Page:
The mission has always been a favorite place of amusement to the citizens of San Francisco. Here, in the early days of the city, exhibitions of bull and bear fights frequently took place, which attracted great crowds; and here, also, were numerous duels fought, which drew nearly as many idlers to view them. At present, there are two race-courses in the neighborhood, and a large number of drinking-houses. Two plank-roads lead thither from the city, upon both of which omniblises run every half hour. The mission lies within the municipal bounds, and probably will soon be united with the city by a connected line of buildings. The highway to San José and the farther south, runs through the village, while around it are fine green hills and fertile fields, and hotels and places of public recreation. These things all make the old home of the “fathers” a place of considerable importance to our health and pleasure seekers. On fine days, especially on Sundays, the roads to the mission show a continual succession, passing to and fro, of all manner of equestrians and pedestrians, and elegant open carriages filled with ladies and holiday folk.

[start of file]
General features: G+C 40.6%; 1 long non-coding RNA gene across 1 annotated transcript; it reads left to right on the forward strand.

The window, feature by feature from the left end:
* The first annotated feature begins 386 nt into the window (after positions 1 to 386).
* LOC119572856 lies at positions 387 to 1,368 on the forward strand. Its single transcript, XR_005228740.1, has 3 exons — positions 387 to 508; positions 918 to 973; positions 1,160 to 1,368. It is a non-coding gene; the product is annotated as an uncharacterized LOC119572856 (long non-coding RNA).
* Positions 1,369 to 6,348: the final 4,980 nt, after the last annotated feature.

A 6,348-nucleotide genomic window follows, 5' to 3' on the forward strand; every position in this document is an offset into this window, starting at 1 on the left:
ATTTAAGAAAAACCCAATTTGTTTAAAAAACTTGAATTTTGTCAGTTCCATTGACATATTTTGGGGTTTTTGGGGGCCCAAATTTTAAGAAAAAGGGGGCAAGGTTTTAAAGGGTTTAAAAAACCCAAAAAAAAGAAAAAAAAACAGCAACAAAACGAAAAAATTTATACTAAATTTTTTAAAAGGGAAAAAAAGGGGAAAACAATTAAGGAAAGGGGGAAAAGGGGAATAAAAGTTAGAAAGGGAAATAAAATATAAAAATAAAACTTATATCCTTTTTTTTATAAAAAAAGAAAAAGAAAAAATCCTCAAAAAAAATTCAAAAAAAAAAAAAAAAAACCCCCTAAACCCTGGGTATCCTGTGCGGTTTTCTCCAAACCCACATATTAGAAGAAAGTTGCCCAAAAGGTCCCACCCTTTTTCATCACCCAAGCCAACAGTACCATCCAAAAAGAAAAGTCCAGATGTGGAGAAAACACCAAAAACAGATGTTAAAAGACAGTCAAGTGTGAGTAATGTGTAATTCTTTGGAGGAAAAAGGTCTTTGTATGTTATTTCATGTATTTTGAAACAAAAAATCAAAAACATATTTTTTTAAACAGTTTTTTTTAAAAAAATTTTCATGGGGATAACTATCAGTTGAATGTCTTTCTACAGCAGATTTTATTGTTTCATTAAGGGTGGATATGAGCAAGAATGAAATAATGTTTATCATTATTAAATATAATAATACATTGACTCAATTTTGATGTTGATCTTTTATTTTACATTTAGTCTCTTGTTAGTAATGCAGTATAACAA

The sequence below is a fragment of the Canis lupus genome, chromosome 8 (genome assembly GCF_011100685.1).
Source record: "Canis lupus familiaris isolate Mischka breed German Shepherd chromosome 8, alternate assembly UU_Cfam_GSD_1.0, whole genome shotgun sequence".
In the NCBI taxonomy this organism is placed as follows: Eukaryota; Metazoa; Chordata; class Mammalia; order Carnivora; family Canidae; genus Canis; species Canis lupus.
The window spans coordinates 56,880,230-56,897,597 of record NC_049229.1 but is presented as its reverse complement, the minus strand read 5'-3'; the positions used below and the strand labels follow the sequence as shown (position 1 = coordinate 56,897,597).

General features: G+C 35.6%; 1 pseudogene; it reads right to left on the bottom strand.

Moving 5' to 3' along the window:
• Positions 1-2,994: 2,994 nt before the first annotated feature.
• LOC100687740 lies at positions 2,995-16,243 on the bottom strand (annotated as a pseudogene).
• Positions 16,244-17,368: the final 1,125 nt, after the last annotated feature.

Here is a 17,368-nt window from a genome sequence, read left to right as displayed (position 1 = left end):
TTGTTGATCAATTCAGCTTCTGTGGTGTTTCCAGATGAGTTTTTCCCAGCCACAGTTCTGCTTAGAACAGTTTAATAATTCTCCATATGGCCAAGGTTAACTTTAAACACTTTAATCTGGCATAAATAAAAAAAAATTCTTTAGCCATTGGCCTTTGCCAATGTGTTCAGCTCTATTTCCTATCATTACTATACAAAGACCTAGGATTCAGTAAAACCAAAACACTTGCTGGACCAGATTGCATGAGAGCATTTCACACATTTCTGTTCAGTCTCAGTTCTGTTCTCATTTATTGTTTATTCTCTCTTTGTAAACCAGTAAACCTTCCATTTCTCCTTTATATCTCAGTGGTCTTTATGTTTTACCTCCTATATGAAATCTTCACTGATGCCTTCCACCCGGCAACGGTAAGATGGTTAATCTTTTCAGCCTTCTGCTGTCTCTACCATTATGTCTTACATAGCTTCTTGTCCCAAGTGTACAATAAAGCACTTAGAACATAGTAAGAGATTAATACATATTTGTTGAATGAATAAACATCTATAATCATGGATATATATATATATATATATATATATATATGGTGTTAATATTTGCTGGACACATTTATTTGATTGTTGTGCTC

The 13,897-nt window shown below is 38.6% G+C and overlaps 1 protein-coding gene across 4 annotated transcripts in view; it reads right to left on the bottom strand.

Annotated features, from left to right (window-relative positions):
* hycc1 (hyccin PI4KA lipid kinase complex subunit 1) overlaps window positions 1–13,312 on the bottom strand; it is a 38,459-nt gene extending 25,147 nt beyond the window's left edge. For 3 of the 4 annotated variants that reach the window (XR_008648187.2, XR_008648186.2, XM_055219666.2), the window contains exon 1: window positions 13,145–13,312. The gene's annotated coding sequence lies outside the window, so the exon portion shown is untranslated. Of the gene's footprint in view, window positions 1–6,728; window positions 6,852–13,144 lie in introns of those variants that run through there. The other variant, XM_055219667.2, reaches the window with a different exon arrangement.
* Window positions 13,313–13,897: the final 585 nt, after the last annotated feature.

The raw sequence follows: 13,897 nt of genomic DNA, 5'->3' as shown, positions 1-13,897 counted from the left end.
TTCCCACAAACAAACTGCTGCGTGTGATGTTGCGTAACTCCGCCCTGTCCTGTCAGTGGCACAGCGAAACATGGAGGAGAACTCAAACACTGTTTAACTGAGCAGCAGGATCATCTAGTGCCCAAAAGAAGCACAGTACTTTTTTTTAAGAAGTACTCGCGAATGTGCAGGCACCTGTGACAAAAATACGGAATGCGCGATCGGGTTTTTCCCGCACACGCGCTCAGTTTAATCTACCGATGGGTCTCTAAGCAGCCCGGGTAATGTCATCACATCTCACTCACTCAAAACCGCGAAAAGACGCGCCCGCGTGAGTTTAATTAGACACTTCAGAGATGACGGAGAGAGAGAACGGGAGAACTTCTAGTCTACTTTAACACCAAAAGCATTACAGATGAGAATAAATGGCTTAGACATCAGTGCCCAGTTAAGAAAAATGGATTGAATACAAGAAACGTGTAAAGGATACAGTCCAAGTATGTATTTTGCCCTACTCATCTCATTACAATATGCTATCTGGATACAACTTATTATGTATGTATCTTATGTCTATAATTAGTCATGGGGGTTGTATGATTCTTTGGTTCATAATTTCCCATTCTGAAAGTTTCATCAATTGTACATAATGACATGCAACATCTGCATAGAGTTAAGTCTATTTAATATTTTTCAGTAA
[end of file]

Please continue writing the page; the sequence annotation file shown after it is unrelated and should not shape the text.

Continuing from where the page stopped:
Since we have given elsewhere short separate notices of some of the leading races, not American, that people San Francisco, we may here say a few words upon that one which first settled in the country—the Spanish. Over the whole of California, there may be probably about 20,000 persons of Spanish extraction; and in San Francisco alone, some 3,000. It is of the last only that we would speak. Few of them are native Californians. Perhaps one-half of the number are Mexicans, and one-third Chilians. The remaining sixth consists of Peruvians and natives of Old Spain, and of parts of Spanish America other than Mexico, Chili and Peru. The Hispano-Americans, as a class, rank far beneath the French and Germans. They are ignorant and lazy, and are consequently poor. A few of their number may have a high social standing in the city, while some more bear a respectable position. For these there is one page of a French tri-weekly newspaper written in the Spanish language. It is not of them, nor of the few native Californians, who are gentlemen by nature, that we speak, but of the great mass of the race. Many of the Chilians are able both to read and write; few of the Mexicans can. Both peoples, when roused by jealousy or revenge, as they often are, will readily commit the most horrid crimes. In proportion to their numbers, they show more criminals in the courts of law than any other class. The Mexicans seem the most inferior of the race. They have had no great reason to love the American character, and, when safe opportunity offers, are not slow to show detestation of their conquerors. The sullen, spiteful look of the common Mexicans in California is very observable. The Chilians in the time of the “ Hounds” were an oppressed and despised people. Since that period the class has perhaps improved. The Hispano-Americans fill many low and servile employments, and in general engage only in such occupations as do not very severely tax either mind or body. They show no ambition to rise beyond the station where destiny, dirt, ignoratice and sloth have placed them. They seem to have no wish to become naturalized citizens of the Union, and are morally incapable of comprehending the spirit and tendencies of our institutions. The most inferior class of all, the proper “greaser,” is on a par with the common Chinese and the African; while many negroes far excel the first-named in all moral, intellectual and physical respects.